Tehran, 1943: Joseph Stalin, Franklin D. Roosevelt, and Winston Churchill – hosted by the young Shah Reza Pahlavi – agree on plans for the two-front attack on Hitler while sketching out the east-west division of Europe. Holding the meeting in Iran, with separate consultations with the shah, was no mistake. Gulf oil was a critical resource to the Allied war effort. Oil has flowed under the surface of political conflicts ever since.
Fast-forward to today, and political antagonists and energy players are again forging a messy path forward, this time focused on long-term energy transitions as disparate countries try to slow and eventually stop climate change.
The 2015 Paris Agreement was a groundbreaking diplomatic effort – 196 countries committed to prevent average temperatures from rising by more than 2 C (3.6 F), with an aim of less than 1.5 C (2.7 F). To meet that goal, scientists argue that fossil fuel use will have to reach net-zero emissions by midcentury.
The genius of the Paris climate accord was getting all the major parties to agree – particularly major greenhouse gas emitters including Russia, China, India, Brazil, and members of OPEC, the Organization of the Petroleum Exporting Countries.
Now, the challenge is implementing the multiplicity of solutions needed to bend the global warming curve. The Paris Agreement is not a treaty – countries set their own targets and determine their own strategies for meeting them. Each signatory has its own politics, economic structure, energy resources, and climate exposure.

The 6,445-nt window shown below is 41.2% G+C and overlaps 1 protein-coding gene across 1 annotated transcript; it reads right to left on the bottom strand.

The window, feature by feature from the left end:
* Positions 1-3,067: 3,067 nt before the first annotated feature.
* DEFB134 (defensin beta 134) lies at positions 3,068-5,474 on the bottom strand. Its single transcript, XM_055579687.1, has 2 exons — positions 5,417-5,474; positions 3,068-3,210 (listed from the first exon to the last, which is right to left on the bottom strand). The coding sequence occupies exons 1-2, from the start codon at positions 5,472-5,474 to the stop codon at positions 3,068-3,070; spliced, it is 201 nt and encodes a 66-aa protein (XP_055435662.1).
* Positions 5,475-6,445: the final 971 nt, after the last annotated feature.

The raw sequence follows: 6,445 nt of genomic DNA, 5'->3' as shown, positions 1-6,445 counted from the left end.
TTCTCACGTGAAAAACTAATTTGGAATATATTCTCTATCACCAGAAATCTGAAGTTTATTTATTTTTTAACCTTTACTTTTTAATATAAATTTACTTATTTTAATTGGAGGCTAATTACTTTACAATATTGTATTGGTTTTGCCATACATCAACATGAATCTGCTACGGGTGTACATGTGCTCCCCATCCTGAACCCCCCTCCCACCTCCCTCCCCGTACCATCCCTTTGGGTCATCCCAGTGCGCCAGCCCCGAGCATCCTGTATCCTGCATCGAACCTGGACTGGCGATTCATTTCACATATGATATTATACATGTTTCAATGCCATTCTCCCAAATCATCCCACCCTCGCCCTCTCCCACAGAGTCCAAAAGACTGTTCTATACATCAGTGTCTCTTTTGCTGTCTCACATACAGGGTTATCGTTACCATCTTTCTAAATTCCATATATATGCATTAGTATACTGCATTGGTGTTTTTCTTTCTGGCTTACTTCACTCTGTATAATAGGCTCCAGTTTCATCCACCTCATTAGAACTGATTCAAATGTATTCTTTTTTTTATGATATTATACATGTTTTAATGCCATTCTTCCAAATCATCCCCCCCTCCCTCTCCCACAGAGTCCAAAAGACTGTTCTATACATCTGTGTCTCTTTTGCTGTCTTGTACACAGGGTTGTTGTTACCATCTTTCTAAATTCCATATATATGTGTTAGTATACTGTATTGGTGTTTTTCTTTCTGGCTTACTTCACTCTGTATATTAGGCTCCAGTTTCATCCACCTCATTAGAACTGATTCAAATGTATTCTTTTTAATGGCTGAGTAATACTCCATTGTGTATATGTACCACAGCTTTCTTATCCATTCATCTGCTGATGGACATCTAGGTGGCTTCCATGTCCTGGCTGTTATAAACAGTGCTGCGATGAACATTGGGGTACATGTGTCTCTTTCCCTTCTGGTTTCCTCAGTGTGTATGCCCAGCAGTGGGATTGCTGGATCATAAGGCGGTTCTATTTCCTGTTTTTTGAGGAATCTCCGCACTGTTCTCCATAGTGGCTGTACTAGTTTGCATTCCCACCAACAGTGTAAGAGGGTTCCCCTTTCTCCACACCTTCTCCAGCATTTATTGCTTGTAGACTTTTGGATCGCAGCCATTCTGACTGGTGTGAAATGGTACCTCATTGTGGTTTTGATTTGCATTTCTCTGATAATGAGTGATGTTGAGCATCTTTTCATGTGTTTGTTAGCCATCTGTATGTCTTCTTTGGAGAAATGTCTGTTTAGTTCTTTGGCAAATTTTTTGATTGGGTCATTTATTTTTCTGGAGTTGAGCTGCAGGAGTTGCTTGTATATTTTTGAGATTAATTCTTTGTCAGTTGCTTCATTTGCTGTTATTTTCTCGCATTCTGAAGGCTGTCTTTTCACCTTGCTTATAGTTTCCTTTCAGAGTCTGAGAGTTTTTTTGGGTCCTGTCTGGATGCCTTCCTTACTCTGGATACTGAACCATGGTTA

The commitments from countries are still falling short as President Joe Biden hosts a virtual climate summit with international leaders on Earth Day, April 22, 2021, and carries out the hard diplomatic work with Russia, China, and other countries to develop implementable solutions.
As an energy economist, I am familiar with countries’ evolving responses to climate change and companies’ shifting investments, and different visions of the future. One technology attracting attention from groups on all sides is hydrogen.
Countries with the most CO2 emissions from fossil fuels
In 2019, the world’s six largest carbon dioxide emitters together accounted for 51% of the global population and 67% of total CO2 emissions from fossil fuels.
Different visions of energy’s future
As the world’s population and economies grow, energy demand is expected to increase by as much as 50% over the next 30 years, so making the right long-term investments is crucial.
Energy companies and policymakers have widely different visions of that future. Their long-term scenarios show that most expect fossil fuel demand to remain steady for decades and possibly decline. However, many are also increasing their investments in cleaner technologies.
The International Energy Agency – which countries often look to for future scenarios, but which has a history of underestimating demand and clean energy – forecasts that renewable energy will meet about one-third of the global energy demand by 2040 in its most optimistic scenario. That would be in a world with higher carbon taxes and more wind power, solar power, electric vehicles, carbon capture and storage. Greener technologies may come close to keeping warming under 2 C, but not quite.
What energy companies and analysts forecast for 2040
Forecasts of future energy demand and the global energy mix vary widely. The chart shows the least carbon-intensive scenarios produced by each organization. For example, the International Energy Agency's "sustainable" scenario forecasts coal will be 12% of the energy mix in 2040.
Exxon, on the other hand, forecasts a path-dependent on a fossil fuel-based economy, with slower transitions to electric vehicles, steady demand for oil and gas, and a warmer world. Exxon is also investing in carbon capture and storage and hydrogen, but it believes oil and gas will provide half the global energy supply in 2040 and renewable energy will be less than one-fifth.